Neuroscientific and neurophilosophical investigation of the link between self and brain

One of the most fascinating characteristics of human nature is our ability to experience ourself as a self and person. However, because we have no direct access to our brain in experience, the nature of the link between brain and self, and thus between mental and neural states, is not self-evident. Recent imaging studies suggest that cortical midline structures (CMS) may be involved in the neural processing of self.

Our work focuses on the relationship between CMS, emotional processing, and self-related processing in both healthy and psychiatric subjects using a variety of neuroimaging techniques. Our work branches into the development of psychiatric diagnostic and therapeutic tools, such as for depression and schizophrenia. In addition, our work both uses and in turn has novel implications for philosophical avenues of investigation spanning the mind-brain relation, personal identity, and our brain-based knowledge apparatus.

Neuroscientific approach: We make use of a variety of imaging techniques including fMRI, PET, DTI, EEG, MEG, and TMS. These investigations are combined with neurochemical studies focusing on the measurement of metabolites (such as GABA and glutamate) using MRS as well as neurochemical challenge with GABAergic or glutamatergic substances.

Neuropsychiatric approach: We investigate CMS/emotional/self-related neural mechanisms in patients suffering from emotional disorders such as depression or anxiety, as well as those with alterations in experience of self. Such investigations help to reveal the causes of these conditions, the knowledge of which is vital to the production of new treatments. In addition, an understanding of mechanisms underlying changes in experience of self is an important component in the understanding of the link between the mind, self, and brain.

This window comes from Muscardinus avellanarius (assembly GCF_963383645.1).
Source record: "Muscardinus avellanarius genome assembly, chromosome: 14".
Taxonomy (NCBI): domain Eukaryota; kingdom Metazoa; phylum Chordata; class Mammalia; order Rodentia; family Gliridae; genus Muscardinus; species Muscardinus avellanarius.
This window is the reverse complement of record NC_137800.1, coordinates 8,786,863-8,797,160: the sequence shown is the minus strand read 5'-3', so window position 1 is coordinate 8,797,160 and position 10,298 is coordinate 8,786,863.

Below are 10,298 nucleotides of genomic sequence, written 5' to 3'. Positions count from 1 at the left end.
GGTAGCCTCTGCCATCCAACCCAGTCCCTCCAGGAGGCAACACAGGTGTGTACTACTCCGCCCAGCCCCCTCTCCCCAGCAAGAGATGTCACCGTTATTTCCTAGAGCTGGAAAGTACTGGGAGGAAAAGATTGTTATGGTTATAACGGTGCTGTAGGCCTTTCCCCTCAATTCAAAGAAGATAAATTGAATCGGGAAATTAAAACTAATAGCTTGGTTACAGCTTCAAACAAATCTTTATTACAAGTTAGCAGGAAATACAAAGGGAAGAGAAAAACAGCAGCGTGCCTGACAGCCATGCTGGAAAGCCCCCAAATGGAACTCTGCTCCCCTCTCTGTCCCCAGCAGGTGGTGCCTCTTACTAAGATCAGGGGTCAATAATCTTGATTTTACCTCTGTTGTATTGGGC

Neurophilosophical approach: Our empirical studies require an epistemic, ontological, and ethical reconsideration of the link between the self and the brain. Consequently, they also have implications for old philosophical problems such as the mind-brain relationship and “the self”. Most importantly, we aim to develop empirically plausible definitions of mental states (for example, qualia), the self, and the mind-brain relationship. In addition, new developments in neuroscience and psychiatry that enable us to manipulate our mental states and even personal identity call for clarification of the concepts involved and discussion of corresponding ethical issues.

Vision for the Future
Our vision is to reveal the key neural mechanisms that underlie the generation of mental states and the self. Insight into the physiology of CMS gained through both neuroimaging and conceptual work may elucidate specific functional principles underlying this link. Application of this approach to both healthy and psychiatric subjects and augmentation with translational work opens the door to the development of reliable diagnostic markers and novel therapeutic interventions. Insight into the link between neural and mental states bears profound implications for understanding human nature, which feeds back into the ongoing development of neuroepistemology and neuroethics.